The Invisible War

Lieutenant Elle Helmer, U.S. Marine Corps, at the Vietnam War Memorial (Cinedigm Entertainment/Docurama Films)

Directed & Written by Kirby Dick
Produced by Amy Ziering & Tanner King Barklow
Released by Cinedigm Entertainment/Docurama Films
USA. 97 min. Not rated

yellowstar The human resources difficulties in today’s stretched U.S. military have made headlines for years—untreated and mistreated posttraumatic stress, inadequate and unresponsive veterans’ services, and unbecoming conduct. The Invisible War documents how these persistent problems are not only alarmingly magnified when service members turn on their own in the sexual abuse of men and women, but are disturbingly compounded by the command structure that ignores victims and protects perpetrators, even repeat offenders.

One of this angry film’s glaring tragedies is that this scandal isn’t a new revelation. There have been many investigations by journalists, rights organizations, several divisions of the Department of Defense, as well as Congress, all with damning—and still rising—statistics of reported assaults, estimates of unreported abuse, and the limp legal follow-up that makes military justice an oxymoron. Director Kirby Dick includes interviews with writers and military lawyers who have conducted these investigations, but the powerful rage against the system is carried by brave victims who detail virulent sexism, harassment, stalking, rape, repeated attacks, reprisals, and rebuffed complaints.

Shockingly, most of these assaults did not occur in the isolation of the theater of war, but at bases around the U.S., yet out of reach of civilian criminal laws. These service members, one man and a half-a-dozen women, are proud patriots who eagerly enlisted into military careers, followed by commendations, promotions and awards. Their interviews are supplemented by their own video diaries, made with digital cameras provided by the filmmakers, as they and their families deal with the frustrations of the legal and medical follow-up of their cases, made worse because their post-assault repercussions are not recognized as service related and their attackers have not been punished. In addition to the poignancy of their stories, it is made clear the military is losing droves of trained, experienced personnel to this continuing problem.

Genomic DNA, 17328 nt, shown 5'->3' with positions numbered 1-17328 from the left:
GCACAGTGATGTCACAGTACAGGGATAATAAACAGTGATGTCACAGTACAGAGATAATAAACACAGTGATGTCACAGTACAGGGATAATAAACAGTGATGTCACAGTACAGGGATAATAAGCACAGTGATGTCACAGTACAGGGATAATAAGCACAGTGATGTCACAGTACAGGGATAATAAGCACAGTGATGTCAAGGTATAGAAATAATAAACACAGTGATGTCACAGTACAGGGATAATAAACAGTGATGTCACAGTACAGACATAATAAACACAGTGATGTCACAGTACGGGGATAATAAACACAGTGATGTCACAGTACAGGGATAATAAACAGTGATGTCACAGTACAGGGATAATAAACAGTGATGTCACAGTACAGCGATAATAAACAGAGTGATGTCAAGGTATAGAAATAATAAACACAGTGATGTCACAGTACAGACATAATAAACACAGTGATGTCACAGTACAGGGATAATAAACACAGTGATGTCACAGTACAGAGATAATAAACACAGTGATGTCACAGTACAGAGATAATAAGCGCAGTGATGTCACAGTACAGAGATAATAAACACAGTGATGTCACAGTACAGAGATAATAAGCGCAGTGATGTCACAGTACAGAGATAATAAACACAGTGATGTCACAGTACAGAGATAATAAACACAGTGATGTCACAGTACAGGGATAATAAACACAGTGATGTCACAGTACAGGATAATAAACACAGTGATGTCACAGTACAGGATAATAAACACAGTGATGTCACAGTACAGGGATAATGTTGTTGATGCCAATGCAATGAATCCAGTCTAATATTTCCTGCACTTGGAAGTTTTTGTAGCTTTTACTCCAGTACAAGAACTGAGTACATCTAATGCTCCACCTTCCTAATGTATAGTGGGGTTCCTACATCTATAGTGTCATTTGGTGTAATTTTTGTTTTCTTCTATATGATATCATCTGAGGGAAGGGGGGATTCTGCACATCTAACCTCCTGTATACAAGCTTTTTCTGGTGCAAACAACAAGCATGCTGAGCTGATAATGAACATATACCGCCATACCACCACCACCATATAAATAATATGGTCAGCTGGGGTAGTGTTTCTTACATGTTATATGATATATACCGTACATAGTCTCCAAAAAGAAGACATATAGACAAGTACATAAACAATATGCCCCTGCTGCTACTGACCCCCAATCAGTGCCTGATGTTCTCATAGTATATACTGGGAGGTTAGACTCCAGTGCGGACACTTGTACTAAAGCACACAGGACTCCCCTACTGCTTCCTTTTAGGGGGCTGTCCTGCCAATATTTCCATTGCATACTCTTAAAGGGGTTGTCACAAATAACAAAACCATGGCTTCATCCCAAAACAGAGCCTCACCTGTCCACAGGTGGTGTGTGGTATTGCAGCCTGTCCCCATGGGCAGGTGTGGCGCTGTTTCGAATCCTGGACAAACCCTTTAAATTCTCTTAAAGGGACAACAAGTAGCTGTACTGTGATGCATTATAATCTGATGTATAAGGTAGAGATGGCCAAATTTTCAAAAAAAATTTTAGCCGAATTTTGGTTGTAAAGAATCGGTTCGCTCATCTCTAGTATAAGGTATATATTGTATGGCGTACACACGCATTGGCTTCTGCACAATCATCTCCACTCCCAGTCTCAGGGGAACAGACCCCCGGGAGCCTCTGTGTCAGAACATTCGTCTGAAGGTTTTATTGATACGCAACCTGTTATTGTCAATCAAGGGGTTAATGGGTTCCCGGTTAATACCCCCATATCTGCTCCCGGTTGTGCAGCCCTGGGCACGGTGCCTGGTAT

While several of the incidents covered have already been widely publicized, like the investigations of the 1991 Navy and Marine Corps Tailhook gauntlet, what’s depressingly significant is how little has changed. The Department of Defense considers itself constructive for removing the embarrassingly mealy mouthed head of the Sexual Assault and Prevention and Response Office. On camera, she talks like someone from decades ago about how women shouldn’t walk alone at night on their military bases (including to the latrine) in provocative clothes (meaning basic exercise outfits) as if the victims are at fault. She was replaced by another female major general, who sounds only somewhat more helpful in agreeing that warning posters and brochures are not enough.

Service members provide explicit detail how they could not complain within the chain of command without retaliation or inaction, especially if those above them were the perpetrators. The DOD’s response to prescreenings of the documentary was to authorize investigations at the level of colonel or captain, which is not enough compared to an independent follow-up. Though not quite as dramatic as their TV counterparts, former JAG (Judge Advocate General) and NCIS (Naval Criminal Investigative Service) officers provide objective corroboration on the legal failures of the system, particularly about serial offenders, who are claimed to commit the majority of the offenses. (The film sounds a warning about predators released on the unsuspecting civilian population for wider ramifications.)

In the weakest, and concluding, section, which goes on much too long, these victims lobby Congress one-on-one. In addition, there are clips of what seem like grandstanding outrage in Congressional speeches and at committee hearings. (It would be news if a politician didn’t express sympathetic concern to a constituent on camera and propose bills that have no chance of passage.) Mentioned only in passing is that any allegation is dismissed if the victim of a sexual assault admits to against-the-rules alcohol consumption. The PBS docuseries Carrier (2008), made with full DOD cooperation, showed tearful assault complainants getting punished instead for that admission, while crackdowns on racism were strict and swift. It is the military’s acclaimed success in dealing with racism that gives the filmmakers hope that sexual abuse can be addressed as well, though that took quite awhile to be effective, time the rising number of victims coming forward don’t have.

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